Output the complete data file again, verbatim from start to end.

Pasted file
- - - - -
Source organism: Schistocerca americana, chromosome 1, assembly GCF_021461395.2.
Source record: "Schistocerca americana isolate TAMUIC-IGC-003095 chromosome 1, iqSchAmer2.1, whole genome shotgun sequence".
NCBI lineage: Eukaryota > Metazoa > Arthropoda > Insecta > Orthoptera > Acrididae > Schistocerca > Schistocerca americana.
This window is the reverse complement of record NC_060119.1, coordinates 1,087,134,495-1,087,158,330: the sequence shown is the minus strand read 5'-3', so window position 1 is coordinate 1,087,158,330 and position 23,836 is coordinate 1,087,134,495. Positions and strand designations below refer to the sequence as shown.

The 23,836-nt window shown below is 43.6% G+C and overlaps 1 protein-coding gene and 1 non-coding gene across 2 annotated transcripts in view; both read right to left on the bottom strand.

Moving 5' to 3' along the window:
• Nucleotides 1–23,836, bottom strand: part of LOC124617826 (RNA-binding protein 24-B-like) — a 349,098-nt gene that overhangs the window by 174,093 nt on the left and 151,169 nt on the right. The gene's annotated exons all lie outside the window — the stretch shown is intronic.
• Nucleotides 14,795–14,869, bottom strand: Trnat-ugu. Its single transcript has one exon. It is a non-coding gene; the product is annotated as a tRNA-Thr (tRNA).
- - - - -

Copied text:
Source organism: Schistocerca americana, chromosome 1, assembly GCF_021461395.2.
Source record: "Schistocerca americana isolate TAMUIC-IGC-003095 chromosome 1, iqSchAmer2.1, whole genome shotgun sequence".
NCBI lineage: Eukaryota > Metazoa > Arthropoda > Insecta > Orthoptera > Acrididae > Schistocerca > Schistocerca americana.
This window is the reverse complement of record NC_060119.1, coordinates 1,087,134,495-1,087,158,330: the sequence shown is the minus strand read 5'-3', so window position 1 is coordinate 1,087,158,330 and position 23,836 is coordinate 1,087,134,495. Positions and strand designations below refer to the sequence as shown.

The 23,836-nt window shown below is 43.6% G+C and overlaps 1 protein-coding gene and 1 non-coding gene across 2 annotated transcripts in view; both read right to left on the bottom strand.

Moving 5' to 3' along the window:
• Nucleotides 1–23,836, bottom strand: part of LOC124617826 (RNA-binding protein 24-B-like) — a 349,098-nt gene that overhangs the window by 174,093 nt on the left and 151,169 nt on the right. The gene's annotated exons all lie outside the window — the stretch shown is intronic.
• Nucleotides 14,795–14,869, bottom strand: Trnat-ugu. Its single transcript has one exon. It is a non-coding gene; the product is annotated as a tRNA-Thr (tRNA).